Introduction: Sidney Lumet (03:32)
This episode of “The Directors” explores the work of Lumet.” His most renowned films include “Serpico,” “Dog Day Afternoon,” and “Network.” His followers include Stephen Spielberg, Martin Scorsese, and Spike Lee.
Lumet's Youth (02:04)
Lumet was born in Philadelphia in 1924. His family was involved in theater and he started acting in Yiddish theatrical productions at a young age. His mother died and he had a strained relationship with his abusive father.
Lumet's Early Careers (02:21)
Lumet volunteered for the U.S. Army and served as a radar technician in Burma, India, and China during World War II. After the war, he became involved in the Actor’s Studio and began directing for television.
“12 Angry Men" (03:36)
The courtroom drama was among Lumet’s early film projects. The story focuses on a jury holdout that is reluctant to assign the death penalty. Its auspicious debut heralded more classic films to come.
Cinematic Adaptations (02:55)
Lumet had a penchant for turning plays into motion pictures. Marlon Brando and Anna Magnani star in his 1960 adaptation of the Tennessee Williams play, “The Fugitive Kind.”
“The Pawnbroker" (02:20)
The 1964 picture is the first American film to address the Holocaust from the viewpoint of a survivor. Protagonist Sol Nazerman (Rod Steiger) is constantly reminded of the horrors of the camps.
Lumet directed 1964 Cold War thriller. Henry Fonda plays the president in the aftermath of a mistake that brings the United States and the Soviet Union to the brink of nuclear war.
“The Hill" (02:26)
The military drama helped Sean Connery move beyond his association with the James Bond franchise. He stars as a sergeant who is punished for disobeying orders when standing up for his men.
“The Deadly Affair” (02:14)
Lumet directed the adaptation of John le Carré’s novel, “Call for the Dead.” The name of the movie’s protagonist was changed from George Smiley to Charles Dobbs because Paramount owned the rights to many of Le Carré’s books.
Lumet worked with Al Pacino for the first time in 1973. Pacino stars as Frank Serpico, an honest cop who blows the whistle on rampant corruption within the New York Police Department. The film earned four Oscar nominations.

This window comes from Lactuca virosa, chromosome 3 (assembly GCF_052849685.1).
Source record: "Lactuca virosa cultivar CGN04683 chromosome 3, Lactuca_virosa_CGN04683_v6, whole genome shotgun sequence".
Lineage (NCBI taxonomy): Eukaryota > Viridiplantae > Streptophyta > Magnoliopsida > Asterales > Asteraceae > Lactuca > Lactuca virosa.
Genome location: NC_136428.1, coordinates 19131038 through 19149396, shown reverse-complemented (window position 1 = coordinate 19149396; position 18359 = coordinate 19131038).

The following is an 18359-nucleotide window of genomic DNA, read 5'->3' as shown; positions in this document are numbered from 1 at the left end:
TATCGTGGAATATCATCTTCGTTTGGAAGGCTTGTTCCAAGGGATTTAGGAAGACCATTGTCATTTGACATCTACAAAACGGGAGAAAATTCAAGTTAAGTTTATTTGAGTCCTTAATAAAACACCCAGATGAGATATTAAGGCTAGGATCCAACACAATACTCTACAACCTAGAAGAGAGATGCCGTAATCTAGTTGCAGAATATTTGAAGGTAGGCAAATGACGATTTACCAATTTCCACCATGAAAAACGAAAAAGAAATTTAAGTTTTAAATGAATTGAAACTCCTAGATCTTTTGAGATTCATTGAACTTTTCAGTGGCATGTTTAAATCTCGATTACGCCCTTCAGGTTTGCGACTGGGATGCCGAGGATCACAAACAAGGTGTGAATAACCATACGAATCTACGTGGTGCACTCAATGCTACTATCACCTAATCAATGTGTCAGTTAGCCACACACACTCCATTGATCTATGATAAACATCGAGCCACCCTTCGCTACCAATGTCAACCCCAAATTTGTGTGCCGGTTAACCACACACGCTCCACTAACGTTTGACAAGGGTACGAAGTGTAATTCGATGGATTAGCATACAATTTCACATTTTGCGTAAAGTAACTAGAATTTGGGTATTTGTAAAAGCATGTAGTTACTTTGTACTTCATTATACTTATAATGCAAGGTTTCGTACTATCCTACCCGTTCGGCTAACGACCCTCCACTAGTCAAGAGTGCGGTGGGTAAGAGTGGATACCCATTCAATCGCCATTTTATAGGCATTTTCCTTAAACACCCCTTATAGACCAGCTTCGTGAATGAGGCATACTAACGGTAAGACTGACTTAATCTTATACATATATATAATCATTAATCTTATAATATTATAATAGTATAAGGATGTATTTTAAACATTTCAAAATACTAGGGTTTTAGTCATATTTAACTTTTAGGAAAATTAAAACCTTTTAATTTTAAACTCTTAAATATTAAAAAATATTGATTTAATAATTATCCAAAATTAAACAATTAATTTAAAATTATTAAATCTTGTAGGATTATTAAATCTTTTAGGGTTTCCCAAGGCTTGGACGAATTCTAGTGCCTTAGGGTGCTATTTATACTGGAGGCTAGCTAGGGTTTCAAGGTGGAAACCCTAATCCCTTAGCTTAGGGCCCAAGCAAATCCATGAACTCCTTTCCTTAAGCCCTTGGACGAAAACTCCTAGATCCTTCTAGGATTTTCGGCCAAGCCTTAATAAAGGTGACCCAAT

“Murder on the Orient Express" (03:44)
Albert Finney stars as Agatha Christie’s iconic sleuth, Hercule Poirot, in Lumet’s 1974 adaptation. The all-star cast also includes Sean Connery, Ingrid Bergman, and Lauren Bacall.
“Dog Day Afternoon" (02:15)
Lumet reunited with Pacino for the 1975 hostage film. The director shot footage as if it was news coverage; actors wore personal clothing and improvised many performances.
This film was one of the greatest television satires of the 1970s, though Lumet saw it as more about corporate America. As Howard Beale, Peter Finch delivers an iconic rant about the pervasive influence of media.
“Prince of the City" (02:23)
Lumet directed the 1981 crime thriller starring Treat Williams as a narcotics detective. The film propelled Williams to greater fame.
“The Verdict" (02:38)
Paul Newman stars as an alcoholic lawyer who sees an opportunity to salvage his career. Lumet never won an Oscar for best director, but did receive a lifetime achievement award in 2005.
Lumet's Final Film (03:59)
Philip Seymour Hoffman and Ethan Hawke starred in “Before the Devil Knows You’re Dead.” Lumet died in 2011 and is remembered for making entertaining films that ask questions about the way we live our lives.
Credits: Sidney Lumet (00:39)
Credits: Sidney Lumet
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